Shortly after New Years 2016 lying in bed one night, feeling bad that I couldn’t quite figure out how to make this gift work, it dawned on me: an isometric stipple drawing would work well. It would be a big task, but in my wheelhouse. I started work on it the next day.
I already had a rough floorplan in CorelDraw I’d created to play with layout and help me gauge relative proportions.
I took that drawing and skewed it to get a very rough idea of the composition I wanted to achieve. I would do two different views of the same room 180 degrees apart. That way I’d get a good view of everything. Later I would realize this also gave me more opportunities for vignettes with Felicia and Ryon.
From there I set about modeling every major object in the room. All the furniture, all the larger objects, and a lot of the smaller ones, too. Though I had a lot of research info, this stage was about 50/50 research/design. For example, maybe I had some overall dimensions of an object but needed better photos to make a precise model.
All of this was done in 2D in CorelDraw. Why didn’t I use fill in the blank with your favorite 3D software? Because I don’t know it. Not well enough to be proficient. Sometimes the best quality a tool can have is to be invisible and second nature. Though I lament I never got good with Illustrator or Blender or other more mainstream tools, I’m extremely proficient with CorelDraw and can use it with my eyes closed. I also took a lot of 2D drafting in school. For me, not thinking about the tools or techniques I’m using can be more valuable than doing things the exact best, most efficient way. Also, some things are easier to do in 2D than 3D anyway, especially highly irregular shapes. Am I being defensive about this choice? Probably. I’m just trying to head off the inevitable “why didn’t you ___” questions. The answer is I just didn’t!
Once I had 2D versions of everything I converted them to isometric. This, again, was all done in 2D. By using clever geometry and skewing/scaling the 2D drawings I made I was able to simulate isometric 3D models of each object. Here’s a progress shot and the final model of a Herman Miller Sayl (SAAAYL!) chair.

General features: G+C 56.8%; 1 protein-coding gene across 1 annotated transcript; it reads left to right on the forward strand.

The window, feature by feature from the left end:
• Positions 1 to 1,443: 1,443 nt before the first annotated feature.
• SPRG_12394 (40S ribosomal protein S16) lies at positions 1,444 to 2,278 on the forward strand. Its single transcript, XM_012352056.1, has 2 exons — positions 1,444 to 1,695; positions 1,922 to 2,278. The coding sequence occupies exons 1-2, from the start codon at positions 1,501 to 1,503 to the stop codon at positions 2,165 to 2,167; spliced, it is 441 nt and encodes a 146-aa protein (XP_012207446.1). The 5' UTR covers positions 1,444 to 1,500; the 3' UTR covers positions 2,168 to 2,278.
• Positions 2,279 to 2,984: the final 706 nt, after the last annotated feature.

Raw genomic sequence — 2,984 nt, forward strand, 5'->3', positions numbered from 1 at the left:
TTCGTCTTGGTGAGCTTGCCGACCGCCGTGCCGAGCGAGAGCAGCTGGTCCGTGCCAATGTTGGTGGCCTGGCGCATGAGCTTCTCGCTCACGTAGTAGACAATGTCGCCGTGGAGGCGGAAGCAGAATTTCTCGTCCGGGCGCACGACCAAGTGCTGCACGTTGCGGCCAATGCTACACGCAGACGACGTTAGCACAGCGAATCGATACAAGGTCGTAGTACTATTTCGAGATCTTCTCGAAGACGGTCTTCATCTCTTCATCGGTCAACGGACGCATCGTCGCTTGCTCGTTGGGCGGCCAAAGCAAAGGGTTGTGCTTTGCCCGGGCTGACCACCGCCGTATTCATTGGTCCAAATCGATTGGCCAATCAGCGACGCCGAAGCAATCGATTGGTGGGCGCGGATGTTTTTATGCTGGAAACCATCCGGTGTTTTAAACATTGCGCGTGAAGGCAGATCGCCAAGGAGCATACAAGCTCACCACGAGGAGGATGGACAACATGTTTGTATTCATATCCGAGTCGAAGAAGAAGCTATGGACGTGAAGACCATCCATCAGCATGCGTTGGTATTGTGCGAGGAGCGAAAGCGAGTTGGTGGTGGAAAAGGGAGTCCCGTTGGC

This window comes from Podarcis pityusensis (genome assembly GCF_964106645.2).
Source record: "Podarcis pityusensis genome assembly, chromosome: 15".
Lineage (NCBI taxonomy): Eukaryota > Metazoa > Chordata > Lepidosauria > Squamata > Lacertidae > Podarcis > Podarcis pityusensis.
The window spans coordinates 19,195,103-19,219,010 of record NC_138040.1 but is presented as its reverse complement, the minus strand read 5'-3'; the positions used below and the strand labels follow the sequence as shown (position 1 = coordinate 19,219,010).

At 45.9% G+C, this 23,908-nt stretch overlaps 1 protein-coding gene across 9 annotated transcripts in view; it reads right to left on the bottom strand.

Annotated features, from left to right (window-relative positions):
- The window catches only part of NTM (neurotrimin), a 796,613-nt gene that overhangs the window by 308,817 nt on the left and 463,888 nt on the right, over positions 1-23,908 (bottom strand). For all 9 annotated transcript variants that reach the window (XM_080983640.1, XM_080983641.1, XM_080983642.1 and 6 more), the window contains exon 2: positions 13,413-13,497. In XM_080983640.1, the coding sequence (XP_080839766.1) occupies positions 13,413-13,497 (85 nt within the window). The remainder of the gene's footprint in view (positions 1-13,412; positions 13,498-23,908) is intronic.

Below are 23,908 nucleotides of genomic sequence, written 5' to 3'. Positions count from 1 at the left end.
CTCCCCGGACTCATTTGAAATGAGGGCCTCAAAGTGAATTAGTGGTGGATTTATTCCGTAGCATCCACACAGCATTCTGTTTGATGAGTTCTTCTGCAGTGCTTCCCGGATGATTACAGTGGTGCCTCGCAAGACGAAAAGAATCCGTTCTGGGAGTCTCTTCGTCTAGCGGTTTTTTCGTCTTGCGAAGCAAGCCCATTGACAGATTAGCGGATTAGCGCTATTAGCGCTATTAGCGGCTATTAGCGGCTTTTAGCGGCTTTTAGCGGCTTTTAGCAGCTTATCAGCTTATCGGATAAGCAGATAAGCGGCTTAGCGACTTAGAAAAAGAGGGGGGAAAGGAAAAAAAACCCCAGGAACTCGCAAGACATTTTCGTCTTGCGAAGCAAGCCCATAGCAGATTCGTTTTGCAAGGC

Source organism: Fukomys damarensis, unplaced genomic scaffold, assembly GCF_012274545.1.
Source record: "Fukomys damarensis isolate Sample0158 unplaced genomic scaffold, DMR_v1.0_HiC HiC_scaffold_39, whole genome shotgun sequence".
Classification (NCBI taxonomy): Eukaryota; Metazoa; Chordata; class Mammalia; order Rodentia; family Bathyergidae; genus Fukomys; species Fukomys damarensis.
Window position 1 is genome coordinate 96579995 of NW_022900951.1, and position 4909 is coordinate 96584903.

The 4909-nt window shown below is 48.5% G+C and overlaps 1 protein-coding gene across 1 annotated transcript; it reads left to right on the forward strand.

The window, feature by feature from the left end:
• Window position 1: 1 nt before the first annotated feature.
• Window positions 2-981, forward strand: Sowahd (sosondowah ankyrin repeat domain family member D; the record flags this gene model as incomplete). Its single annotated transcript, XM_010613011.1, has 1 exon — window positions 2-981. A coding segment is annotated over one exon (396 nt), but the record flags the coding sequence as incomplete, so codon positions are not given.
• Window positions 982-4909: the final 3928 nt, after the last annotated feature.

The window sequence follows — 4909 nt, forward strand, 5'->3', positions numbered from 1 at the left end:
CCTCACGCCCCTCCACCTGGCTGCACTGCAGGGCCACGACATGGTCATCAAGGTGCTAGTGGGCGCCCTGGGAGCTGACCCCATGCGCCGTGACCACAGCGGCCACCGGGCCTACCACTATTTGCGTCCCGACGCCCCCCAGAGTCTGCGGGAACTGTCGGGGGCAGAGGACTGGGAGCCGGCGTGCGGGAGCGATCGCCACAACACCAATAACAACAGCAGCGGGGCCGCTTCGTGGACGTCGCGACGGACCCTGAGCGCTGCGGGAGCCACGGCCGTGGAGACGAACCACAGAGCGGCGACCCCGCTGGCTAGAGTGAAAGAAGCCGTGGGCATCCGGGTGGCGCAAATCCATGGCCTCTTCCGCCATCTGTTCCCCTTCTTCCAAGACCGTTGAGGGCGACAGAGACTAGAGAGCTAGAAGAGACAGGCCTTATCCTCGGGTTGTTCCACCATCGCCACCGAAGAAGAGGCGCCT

I modeled a lot of the boxes on her shelves. I first had to identify as many games as I could so I could find good images and box dimensions. I then used Photoshop to get the best images I could of each face of the boxes. These were then converted to isometric. Here’s an example of how I took a product photo of the Charlie Funko Pop box, chopped it up, and skewed it into straight images, then converted those to properly scaled and angled isometric box faces.
OK, so at this point, you may have looked at the final stippled drawing and said to yourself, “Oh my god, why did you put this much effort into stuff you can’t even see!?!? That Funko Pop box winds up being like 12 dots! That office chair is almost completely obscured by Felicia and the desk!” Fair question. I… I don’t know. Earlier in the process it wasn’t clear exactly how large any given detail was going to be. I hadn’t settled on a scale yet. Even so, it’s not always clear what details will survive and which ones won’t. Sometimes the tiniest things wind up being perfectly discernible, and other times the coarsest become muddy and indistinct. It’s always easier to start with high detail and lose it than never have it in the first place. Also? …I kinda get off on this stuff. Being incredibly meticulous is meditative. [shrug] I don’t know! I’m a weirdo! This is a fairly harmless weirdo thing! Lemme have my weird thing.
Around the end of February, Felicia announced her paperback book tour, and she’d be coming to Denver! Oh boy, I could give her my drawing in person!
Oh no! That means I have to hurry!
I rushed to finish up the design phase a few days into March and finally had a completed isometric computer drawing. The next day I would begin inking. I’d have a little under two months to complete that before the signing. I had no idea if that was enough time.
I promptly got rid of all the pretty colors, because this wasn’t the final product. This was intended as just a tracing guide.
The final computer drawing was not 100% complete. I left some things out. Some things were left as boxy approximations. That’s okay; it was just intended as a tracing guide, and in some places, just to get proportions of an object I’d have to freehand in ink.
I settled on a scale of 1:40, mostly because that’s the largest round-numbered scale I could fit on the size paper I had conveniently available. Much smaller and there wouldn’t be much detail to discern; much larger and I’d be at it for months.